According to the invention, such a problem has been solved by a hydrophobic gel formulation for topical use comprising, in weight percentages on the total weight of the formulation, 20 to 70% of vitamin E acetate, 20 to 70% of a volatile silicone chosen from the group comprising pentamer cyclomethicone (or decamethylcyclopentasiloxane), tetramer cyclomethicone (or octamethylcyclotetrasiloxane), hexamer cyclomethicone and mixtures thereof, hexamethyldisiloxane, and 7 to 13% of hydrogenated castor oil.

The content of vitamin E acetate is preferably comprised between 30 and 60%.

Preferably, the formulation according to the invention also comprises 7 to 15% of an oily component chosen among vegetal oils and esters of fatty acids such as octyl palmitate, isopropyl myristate and ethyl oleate or mixtures thereof, for the purpose of further incrementing the gel stability and ensuring that no phase separation at all occurs in time.

In addition, the formulation can also comprise 2 to 3% of dimethiconol for the purpose of increasing the tactile sensation of silkiness of the skin that is felt during and after the application of the gel.

The hydrophobic gel according to the invention is characterised by absolute stability over the time and towards high and low temperatures in terms of viscosity and of rheological features and it does not show the slightest phenomenon of syneresis not even several months after the preparation.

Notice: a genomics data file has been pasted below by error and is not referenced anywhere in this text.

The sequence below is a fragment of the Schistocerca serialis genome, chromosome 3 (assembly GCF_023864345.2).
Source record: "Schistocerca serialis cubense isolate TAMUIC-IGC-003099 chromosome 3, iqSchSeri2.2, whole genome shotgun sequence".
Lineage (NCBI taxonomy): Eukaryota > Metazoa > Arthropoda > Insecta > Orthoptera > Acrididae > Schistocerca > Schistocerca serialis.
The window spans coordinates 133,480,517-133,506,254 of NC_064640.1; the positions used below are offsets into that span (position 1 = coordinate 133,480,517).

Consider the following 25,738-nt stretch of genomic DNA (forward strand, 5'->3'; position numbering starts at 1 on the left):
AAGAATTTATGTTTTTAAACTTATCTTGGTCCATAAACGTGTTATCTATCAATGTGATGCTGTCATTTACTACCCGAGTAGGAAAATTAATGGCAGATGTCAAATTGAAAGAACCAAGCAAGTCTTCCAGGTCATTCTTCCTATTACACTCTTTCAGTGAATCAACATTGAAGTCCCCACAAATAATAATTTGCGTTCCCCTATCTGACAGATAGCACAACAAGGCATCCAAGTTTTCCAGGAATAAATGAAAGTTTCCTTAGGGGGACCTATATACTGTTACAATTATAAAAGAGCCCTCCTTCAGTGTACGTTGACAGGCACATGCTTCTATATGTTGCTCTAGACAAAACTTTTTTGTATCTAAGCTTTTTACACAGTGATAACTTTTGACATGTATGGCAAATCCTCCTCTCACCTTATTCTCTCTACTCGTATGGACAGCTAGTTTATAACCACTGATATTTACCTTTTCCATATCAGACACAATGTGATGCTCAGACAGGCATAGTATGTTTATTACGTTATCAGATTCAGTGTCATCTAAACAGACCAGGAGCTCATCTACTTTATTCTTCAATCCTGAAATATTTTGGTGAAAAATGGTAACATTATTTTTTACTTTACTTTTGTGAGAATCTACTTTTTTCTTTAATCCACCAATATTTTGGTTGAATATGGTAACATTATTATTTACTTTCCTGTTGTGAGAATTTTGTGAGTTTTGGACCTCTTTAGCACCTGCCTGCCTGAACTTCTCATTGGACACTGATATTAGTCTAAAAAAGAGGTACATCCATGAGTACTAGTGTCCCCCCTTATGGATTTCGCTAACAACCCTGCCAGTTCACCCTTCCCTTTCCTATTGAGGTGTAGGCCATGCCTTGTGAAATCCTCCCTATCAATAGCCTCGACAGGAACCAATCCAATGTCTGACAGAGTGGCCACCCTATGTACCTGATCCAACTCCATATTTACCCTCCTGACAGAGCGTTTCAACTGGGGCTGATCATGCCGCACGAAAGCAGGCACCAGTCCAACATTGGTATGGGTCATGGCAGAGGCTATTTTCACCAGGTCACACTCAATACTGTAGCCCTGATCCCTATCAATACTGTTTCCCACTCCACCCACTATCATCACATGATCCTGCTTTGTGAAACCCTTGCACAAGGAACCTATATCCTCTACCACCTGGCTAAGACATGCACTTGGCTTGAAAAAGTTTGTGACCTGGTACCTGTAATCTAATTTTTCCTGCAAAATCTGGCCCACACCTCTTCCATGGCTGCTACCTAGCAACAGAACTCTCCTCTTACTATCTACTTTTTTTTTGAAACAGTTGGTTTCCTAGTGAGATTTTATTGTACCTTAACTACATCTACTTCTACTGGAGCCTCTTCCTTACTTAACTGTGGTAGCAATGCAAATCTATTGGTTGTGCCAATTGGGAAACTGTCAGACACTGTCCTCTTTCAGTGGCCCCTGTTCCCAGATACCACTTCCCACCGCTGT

The gel according to the invention can be very easily spread over the skin, and it is of absolutely pleasant application since it does not produce any thermal sensation on the skin and is absorbed with great rapidity.

The application of the gel according to the invention causes the formation of a thin film on the skin, which is absolutely invisible since it is not shiny. This film protects the skin for a long time against any aggression by external, atmospheric, physical and chemical agents avoiding the removal of the hydrolipidic film naturally occurring on the skin. In fact, it integrates the above film by bringing in a significant amount of vitamin E acetate.

After application of the hydrophobic gel according to the invention, the skin is extremely soft and silky.

The hydrophobic gel according to the invention is remarkably suitable to be used as a base ointment in which pharmaceutically active substances can be dissolved or suspended, also thanks to its easy applicability and to its rapid absorption by the skin.